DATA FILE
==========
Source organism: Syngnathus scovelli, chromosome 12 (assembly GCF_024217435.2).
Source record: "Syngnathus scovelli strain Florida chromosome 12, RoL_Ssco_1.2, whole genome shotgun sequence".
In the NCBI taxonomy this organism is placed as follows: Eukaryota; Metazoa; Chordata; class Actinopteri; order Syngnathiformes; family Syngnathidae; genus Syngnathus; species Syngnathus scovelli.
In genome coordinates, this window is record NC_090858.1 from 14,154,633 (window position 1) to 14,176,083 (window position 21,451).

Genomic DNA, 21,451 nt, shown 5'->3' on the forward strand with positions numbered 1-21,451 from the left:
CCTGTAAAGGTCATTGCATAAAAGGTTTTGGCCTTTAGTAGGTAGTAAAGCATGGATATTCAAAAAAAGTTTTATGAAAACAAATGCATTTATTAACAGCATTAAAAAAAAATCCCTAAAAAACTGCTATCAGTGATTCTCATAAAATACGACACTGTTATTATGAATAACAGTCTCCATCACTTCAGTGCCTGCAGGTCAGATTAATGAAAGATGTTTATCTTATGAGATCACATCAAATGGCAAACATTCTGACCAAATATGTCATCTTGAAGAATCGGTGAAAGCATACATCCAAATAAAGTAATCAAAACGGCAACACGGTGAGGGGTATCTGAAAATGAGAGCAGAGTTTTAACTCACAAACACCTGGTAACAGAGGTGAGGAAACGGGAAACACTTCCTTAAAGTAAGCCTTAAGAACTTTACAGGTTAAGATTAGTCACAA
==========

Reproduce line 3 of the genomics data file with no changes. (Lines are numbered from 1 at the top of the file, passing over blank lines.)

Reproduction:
In the NCBI taxonomy this organism is placed as follows: Eukaryota; Metazoa; Chordata; class Actinopteri; order Syngnathiformes; family Syngnathidae; genus Syngnathus; species Syngnathus scovelli.